Teaching Resource for CIRCLE TO A LINE
CALLERLAB Program: Basic Part 1
Teaching order: After Square Thru and before Dive Thru
Recently taught calls: Star Thru, California Twirl, Walk Around the Corner, See Saw
Background: “Circle to a Line” is listed as number 2107X in Burleson’s Encyclopedia, which would imply that it was created about 1975. It is listed in the Callerlab 1976 Basic Program (1-37) list.
Minimum number of dancers needed: Eight
Starting formation for the minimum number needed: Eight Chain Thru
— Circle to a Line
— Heads Lead Right; Circle to a Line, Head Men Break, Make a Line of 4
— Sides Star Thru, California Twirl, Circle to a Line
— Heads Left Touch 1/4, Walk and Dodge, Circle to a Line
Dance action: Each group of facing couples Circle Left 1/2 (180 degrees). The left-side dancer in the new outside couple releases the left handhold and slides sideways to the left to become the left end of a One-faced Line (which faces the line formed by the other four dancers). All other handholds are maintained. The other dancers continue circling, gradually blending into the One-Faced Line by unwinding the circle. The final dancer replaces the unwinding action with a forward and left-turning twirl, walking under an arch made with the adjacent dancer, similar in action to a California Twirl.
Ending formation: Facing Lines
Styling: The circle portion is the same styling as in Circle Left (#1). Dancers lead the twirl under the arch by raising their joined hands into an arch.
Comments: A wider variety of Command Examples are often used (e.g., “Circle Up 4, Break Out, Make a Line”, “Circle 4, Side Man Break to a Line”, “Circle Up 4, Bust Out to a Line”). Some feel that the words “Circle to a Line” must always be included, whereas others feel that other options are acceptable if the meaning is clear. Callers are cautioned that the distinction between circling “to a line” and circling “to another action” (e.g., “Heads Lead Right; Circle Left Halfway; Dive Thru”) can be lost if care is not taken in their choice of words.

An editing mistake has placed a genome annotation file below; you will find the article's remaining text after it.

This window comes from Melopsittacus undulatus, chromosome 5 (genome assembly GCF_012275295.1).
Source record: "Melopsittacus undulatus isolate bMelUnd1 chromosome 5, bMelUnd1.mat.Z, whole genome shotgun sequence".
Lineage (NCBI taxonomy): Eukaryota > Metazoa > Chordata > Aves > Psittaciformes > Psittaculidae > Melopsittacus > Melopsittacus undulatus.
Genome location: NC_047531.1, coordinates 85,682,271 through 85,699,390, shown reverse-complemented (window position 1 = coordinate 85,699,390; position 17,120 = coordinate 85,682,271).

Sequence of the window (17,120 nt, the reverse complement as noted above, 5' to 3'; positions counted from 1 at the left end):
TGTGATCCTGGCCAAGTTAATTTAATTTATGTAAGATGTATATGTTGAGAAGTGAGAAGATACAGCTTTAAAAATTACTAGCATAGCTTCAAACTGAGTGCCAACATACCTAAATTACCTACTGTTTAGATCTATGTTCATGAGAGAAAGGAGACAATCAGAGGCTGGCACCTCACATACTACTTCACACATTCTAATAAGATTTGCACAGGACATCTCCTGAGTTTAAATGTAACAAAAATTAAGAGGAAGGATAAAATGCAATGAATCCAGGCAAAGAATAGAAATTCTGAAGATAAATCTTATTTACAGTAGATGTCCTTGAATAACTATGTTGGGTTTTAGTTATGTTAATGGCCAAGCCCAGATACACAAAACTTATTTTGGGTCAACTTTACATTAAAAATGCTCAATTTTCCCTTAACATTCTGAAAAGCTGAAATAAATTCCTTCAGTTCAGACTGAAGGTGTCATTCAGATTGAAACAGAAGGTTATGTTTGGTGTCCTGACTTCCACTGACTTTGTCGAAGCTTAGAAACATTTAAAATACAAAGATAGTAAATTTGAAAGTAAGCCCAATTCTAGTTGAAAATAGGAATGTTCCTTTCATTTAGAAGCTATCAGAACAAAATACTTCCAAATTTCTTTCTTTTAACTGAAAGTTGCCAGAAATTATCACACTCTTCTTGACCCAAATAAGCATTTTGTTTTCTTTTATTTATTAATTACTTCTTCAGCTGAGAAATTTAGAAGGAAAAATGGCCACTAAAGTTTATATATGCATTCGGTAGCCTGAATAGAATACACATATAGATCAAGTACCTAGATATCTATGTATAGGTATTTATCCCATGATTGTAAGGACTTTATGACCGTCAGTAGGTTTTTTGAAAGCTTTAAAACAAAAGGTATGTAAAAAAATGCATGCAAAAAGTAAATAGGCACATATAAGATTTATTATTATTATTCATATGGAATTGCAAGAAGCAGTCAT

Some callers identify who “breaks” (i.e., who lets go with the left hand to become the left end of the final line). These helping words are optional; if used, they refer to the outside left-side dancer after Circle Left 1/2.
This definition gives the proper way that Circle to a Line should be danced and styled. There are other dance actions in popular use (with the same ending result). Dancers and callers should be aware that they may encounter these variations and that this call requires cooperation to be danced successfully.
Some callers extend Circle to a Line (designating different dancers to break, or circling a different amount), while others think such extensions are improper. In any case, there has never been consensus on how they work, and these applications require workshopping.
Facing Couple or Ocean Wave Rule: The Ocean Wave Rule does not apply to Circle to a Line.
Link to Taminations: Taminations Circle to a Line